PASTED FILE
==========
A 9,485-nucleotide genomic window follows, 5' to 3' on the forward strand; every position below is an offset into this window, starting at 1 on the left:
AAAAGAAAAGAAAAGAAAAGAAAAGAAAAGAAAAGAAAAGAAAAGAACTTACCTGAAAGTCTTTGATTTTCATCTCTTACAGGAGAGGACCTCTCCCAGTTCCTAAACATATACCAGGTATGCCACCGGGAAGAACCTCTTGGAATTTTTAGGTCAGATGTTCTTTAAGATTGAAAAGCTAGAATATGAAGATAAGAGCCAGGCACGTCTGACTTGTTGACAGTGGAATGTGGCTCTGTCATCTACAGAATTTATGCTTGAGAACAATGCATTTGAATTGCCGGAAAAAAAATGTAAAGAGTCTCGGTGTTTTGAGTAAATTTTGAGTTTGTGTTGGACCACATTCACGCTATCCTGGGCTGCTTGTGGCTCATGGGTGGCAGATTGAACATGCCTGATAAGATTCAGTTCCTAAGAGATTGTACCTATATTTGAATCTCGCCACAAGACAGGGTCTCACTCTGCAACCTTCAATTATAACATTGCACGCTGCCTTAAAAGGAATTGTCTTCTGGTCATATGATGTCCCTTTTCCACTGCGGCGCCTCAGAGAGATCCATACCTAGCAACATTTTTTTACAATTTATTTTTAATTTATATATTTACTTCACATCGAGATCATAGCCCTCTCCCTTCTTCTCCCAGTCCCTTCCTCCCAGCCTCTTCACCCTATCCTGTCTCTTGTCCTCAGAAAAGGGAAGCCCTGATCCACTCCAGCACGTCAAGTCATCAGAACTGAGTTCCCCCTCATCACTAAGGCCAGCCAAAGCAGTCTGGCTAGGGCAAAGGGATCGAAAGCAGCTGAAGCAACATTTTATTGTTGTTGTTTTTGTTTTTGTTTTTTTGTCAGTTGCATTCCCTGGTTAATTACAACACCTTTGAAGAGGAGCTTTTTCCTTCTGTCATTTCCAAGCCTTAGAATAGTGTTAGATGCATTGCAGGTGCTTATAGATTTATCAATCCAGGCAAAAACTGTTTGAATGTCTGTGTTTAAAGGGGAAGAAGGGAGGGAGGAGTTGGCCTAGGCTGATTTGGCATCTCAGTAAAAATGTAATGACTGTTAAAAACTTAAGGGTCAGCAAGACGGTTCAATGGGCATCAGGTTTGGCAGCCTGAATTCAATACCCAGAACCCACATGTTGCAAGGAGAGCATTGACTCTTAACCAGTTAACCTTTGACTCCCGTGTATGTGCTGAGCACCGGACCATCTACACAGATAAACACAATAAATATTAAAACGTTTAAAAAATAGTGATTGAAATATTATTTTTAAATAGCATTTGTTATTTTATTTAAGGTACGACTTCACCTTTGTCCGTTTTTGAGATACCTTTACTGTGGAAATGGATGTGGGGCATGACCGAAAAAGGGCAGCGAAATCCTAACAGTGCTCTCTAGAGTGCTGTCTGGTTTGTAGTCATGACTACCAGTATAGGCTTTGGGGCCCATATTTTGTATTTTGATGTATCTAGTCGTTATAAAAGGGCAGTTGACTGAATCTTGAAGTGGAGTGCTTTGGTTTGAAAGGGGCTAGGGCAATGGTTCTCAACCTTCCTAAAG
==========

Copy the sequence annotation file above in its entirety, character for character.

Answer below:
A 9,485-nucleotide genomic window follows, 5' to 3' on the forward strand; every position below is an offset into this window, starting at 1 on the left:
AAAAGAAAAGAAAAGAAAAGAAAAGAAAAGAAAAGAAAAGAAAAGAACTTACCTGAAAGTCTTTGATTTTCATCTCTTACAGGAGAGGACCTCTCCCAGTTCCTAAACATATACCAGGTATGCCACCGGGAAGAACCTCTTGGAATTTTTAGGTCAGATGTTCTTTAAGATTGAAAAGCTAGAATATGAAGATAAGAGCCAGGCACGTCTGACTTGTTGACAGTGGAATGTGGCTCTGTCATCTACAGAATTTATGCTTGAGAACAATGCATTTGAATTGCCGGAAAAAAAATGTAAAGAGTCTCGGTGTTTTGAGTAAATTTTGAGTTTGTGTTGGACCACATTCACGCTATCCTGGGCTGCTTGTGGCTCATGGGTGGCAGATTGAACATGCCTGATAAGATTCAGTTCCTAAGAGATTGTACCTATATTTGAATCTCGCCACAAGACAGGGTCTCACTCTGCAACCTTCAATTATAACATTGCACGCTGCCTTAAAAGGAATTGTCTTCTGGTCATATGATGTCCCTTTTCCACTGCGGCGCCTCAGAGAGATCCATACCTAGCAACATTTTTTTACAATTTATTTTTAATTTATATATTTACTTCACATCGAGATCATAGCCCTCTCCCTTCTTCTCCCAGTCCCTTCCTCCCAGCCTCTTCACCCTATCCTGTCTCTTGTCCTCAGAAAAGGGAAGCCCTGATCCACTCCAGCACGTCAAGTCATCAGAACTGAGTTCCCCCTCATCACTAAGGCCAGCCAAAGCAGTCTGGCTAGGGCAAAGGGATCGAAAGCAGCTGAAGCAACATTTTATTGTTGTTGTTTTTGTTTTTGTTTTTTTGTCAGTTGCATTCCCTGGTTAATTACAACACCTTTGAAGAGGAGCTTTTTCCTTCTGTCATTTCCAAGCCTTAGAATAGTGTTAGATGCATTGCAGGTGCTTATAGATTTATCAATCCAGGCAAAAACTGTTTGAATGTCTGTGTTTAAAGGGGAAGAAGGGAGGGAGGAGTTGGCCTAGGCTGATTTGGCATCTCAGTAAAAATGTAATGACTGTTAAAAACTTAAGGGTCAGCAAGACGGTTCAATGGGCATCAGGTTTGGCAGCCTGAATTCAATACCCAGAACCCACATGTTGCAAGGAGAGCATTGACTCTTAACCAGTTAACCTTTGACTCCCGTGTATGTGCTGAGCACCGGACCATCTACACAGATAAACACAATAAATATTAAAACGTTTAAAAAATAGTGATTGAAATATTATTTTTAAATAGCATTTGTTATTTTATTTAAGGTACGACTTCACCTTTGTCCGTTTTTGAGATACCTTTACTGTGGAAATGGATGTGGGGCATGACCGAAAAAGGGCAGCGAAATCCTAACAGTGCTCTCTAGAGTGCTGTCTGGTTTGTAGTCATGACTACCAGTATAGGCTTTGGGGCCCATATTTTGTATTTTGATGTATCTAGTCGTTATAAAAGGGCAGTTGACTGAATCTTGAAGTGGAGTGCTTTGGTTTGAAAGGGGCTAGGGCAATGGTTCTCAACCTTCCTAAAG